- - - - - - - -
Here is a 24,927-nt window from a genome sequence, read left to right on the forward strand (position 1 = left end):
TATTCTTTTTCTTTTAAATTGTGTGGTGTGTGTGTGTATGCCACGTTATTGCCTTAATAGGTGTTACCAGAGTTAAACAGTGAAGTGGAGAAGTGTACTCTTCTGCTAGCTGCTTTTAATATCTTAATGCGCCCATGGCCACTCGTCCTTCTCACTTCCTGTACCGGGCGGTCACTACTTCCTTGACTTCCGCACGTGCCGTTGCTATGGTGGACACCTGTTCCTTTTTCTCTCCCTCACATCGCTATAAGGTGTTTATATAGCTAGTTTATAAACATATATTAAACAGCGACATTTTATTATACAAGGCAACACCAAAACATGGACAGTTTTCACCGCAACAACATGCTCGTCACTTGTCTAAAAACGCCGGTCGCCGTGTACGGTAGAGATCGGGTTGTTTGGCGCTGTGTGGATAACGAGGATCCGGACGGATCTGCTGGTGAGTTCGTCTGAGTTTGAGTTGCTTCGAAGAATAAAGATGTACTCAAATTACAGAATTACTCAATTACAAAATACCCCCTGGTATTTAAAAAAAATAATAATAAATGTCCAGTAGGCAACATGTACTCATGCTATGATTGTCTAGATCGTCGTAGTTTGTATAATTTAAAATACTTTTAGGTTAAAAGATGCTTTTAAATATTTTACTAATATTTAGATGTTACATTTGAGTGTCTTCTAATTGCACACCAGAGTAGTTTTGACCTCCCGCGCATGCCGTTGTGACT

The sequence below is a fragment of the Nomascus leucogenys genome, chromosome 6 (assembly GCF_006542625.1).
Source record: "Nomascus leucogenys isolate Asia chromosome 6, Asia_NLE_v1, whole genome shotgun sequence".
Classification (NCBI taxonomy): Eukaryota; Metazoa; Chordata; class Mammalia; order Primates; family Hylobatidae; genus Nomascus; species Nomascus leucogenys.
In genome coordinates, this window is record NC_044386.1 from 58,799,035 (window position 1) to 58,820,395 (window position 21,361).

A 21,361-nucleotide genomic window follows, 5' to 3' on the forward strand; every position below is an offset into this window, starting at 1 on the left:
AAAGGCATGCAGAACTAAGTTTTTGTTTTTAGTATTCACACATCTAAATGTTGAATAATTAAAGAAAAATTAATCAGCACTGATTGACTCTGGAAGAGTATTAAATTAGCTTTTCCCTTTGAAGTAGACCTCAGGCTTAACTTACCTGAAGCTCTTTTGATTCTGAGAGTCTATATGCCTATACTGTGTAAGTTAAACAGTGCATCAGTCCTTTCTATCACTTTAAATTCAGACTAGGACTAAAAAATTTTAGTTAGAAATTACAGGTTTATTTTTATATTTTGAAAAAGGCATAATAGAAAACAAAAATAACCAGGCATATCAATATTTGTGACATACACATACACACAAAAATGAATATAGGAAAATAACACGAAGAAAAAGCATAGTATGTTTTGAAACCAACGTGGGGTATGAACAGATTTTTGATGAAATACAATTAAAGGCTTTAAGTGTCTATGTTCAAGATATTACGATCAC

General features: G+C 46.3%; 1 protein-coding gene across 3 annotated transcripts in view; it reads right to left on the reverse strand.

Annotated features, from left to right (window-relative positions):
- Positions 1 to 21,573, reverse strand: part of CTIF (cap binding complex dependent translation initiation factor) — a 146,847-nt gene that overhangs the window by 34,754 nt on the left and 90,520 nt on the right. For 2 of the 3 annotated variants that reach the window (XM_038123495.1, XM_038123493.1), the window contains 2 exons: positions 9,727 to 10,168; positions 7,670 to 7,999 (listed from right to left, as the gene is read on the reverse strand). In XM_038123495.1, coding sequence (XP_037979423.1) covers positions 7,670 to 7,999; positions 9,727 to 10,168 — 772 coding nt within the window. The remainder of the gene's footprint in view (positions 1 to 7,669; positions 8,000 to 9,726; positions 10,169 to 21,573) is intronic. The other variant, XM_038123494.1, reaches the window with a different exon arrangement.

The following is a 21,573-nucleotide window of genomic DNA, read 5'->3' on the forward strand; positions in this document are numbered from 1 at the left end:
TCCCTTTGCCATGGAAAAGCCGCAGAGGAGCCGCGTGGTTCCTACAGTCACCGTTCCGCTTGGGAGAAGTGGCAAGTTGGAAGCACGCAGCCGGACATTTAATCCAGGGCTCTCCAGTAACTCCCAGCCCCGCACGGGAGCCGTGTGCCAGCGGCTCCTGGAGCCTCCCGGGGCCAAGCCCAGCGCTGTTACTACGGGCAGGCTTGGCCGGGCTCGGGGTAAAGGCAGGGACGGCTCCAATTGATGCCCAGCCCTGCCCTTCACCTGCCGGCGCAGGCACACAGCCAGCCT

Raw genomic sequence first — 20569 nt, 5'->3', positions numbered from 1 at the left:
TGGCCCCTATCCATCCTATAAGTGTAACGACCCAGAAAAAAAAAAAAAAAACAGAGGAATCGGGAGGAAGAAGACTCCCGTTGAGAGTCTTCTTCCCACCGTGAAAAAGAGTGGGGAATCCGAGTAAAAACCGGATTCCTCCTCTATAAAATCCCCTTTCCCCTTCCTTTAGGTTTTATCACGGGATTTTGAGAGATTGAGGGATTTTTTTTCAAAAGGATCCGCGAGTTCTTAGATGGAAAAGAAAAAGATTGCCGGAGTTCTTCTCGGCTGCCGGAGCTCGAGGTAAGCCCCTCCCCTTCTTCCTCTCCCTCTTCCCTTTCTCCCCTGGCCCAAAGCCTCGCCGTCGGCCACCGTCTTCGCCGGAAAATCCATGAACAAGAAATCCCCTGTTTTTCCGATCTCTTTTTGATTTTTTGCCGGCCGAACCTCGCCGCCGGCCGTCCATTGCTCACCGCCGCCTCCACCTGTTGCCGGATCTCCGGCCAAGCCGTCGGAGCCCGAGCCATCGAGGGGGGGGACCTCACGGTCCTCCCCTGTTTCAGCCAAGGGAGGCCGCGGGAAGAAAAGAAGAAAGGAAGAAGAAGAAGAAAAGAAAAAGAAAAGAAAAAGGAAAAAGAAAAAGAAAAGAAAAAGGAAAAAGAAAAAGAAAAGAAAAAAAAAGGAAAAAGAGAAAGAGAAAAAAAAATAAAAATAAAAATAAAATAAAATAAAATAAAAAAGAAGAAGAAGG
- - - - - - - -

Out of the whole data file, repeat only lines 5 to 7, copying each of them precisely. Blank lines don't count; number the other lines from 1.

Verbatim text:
Classification (NCBI taxonomy): Eukaryota; Metazoa; Chordata; class Mammalia; order Primates; family Hylobatidae; genus Nomascus; species Nomascus leucogenys.
In genome coordinates, this window is record NC_044386.1 from 58,799,035 (window position 1) to 58,820,395 (window position 21,361).

A 21,361-nucleotide genomic window follows, 5' to 3' on the forward strand; every position below is an offset into this window, starting at 1 on the left: